It's fall. Back to school. Time to bury your nose in a book, especially if you're a college student.
But when do college student have time for old fashioned reading if they're spending 8 to 10 hours a day on their mobile phones?
That's the average daily phone use for college students, according to a study out of Baylor University. More specifically, women college students reported 10 hours a day on their phones; men fessed up to almost 8 hours a day. And, no, they weren't focused on reading class-related ebooks.
The most popular activities: Texting, sending emails, checking Facebook, surfing the Internet and listening to music.
In a press release about the study, researcher James Roberts called the results "astounding."
"As cellphone functions increase, addictions to this seemingly indispensable piece of technology become an increasingly realistic possibility," said Roberts, a professor of marketing at Baylor's Hankame School of Business.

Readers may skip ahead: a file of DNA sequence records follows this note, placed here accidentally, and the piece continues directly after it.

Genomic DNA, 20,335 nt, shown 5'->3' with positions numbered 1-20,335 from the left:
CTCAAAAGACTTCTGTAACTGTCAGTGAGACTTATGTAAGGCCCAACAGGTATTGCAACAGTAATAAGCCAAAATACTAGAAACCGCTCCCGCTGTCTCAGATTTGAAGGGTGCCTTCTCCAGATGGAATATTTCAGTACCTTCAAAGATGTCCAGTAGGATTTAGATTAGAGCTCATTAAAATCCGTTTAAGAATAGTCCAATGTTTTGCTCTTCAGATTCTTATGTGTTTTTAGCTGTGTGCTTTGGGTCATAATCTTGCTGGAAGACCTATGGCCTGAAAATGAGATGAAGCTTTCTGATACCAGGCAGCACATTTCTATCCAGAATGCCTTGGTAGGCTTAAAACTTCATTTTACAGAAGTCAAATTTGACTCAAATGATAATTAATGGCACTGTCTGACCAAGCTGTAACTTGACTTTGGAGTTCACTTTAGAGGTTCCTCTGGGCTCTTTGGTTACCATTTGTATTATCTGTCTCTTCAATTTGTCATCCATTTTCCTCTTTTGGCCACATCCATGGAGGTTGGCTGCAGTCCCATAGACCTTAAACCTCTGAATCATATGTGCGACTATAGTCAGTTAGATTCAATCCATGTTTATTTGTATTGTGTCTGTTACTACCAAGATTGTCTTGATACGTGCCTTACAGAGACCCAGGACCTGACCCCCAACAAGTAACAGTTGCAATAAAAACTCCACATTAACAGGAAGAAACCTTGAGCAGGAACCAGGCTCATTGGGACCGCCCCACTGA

Nearly 60 percent of the 164 college students surveyed for the study, published in the Journal of Behavioral Addictions, said they might be addicted to the gadgets. Some said they felt agitated when cell phones were out of sight. Among the uses more associated with addictions? Pinterest and Instagram.
He also noted, as a professor should, that cell phones can pose risks for students and "may wind up being an escape mechanism from their classrooms."
Pay attention, class.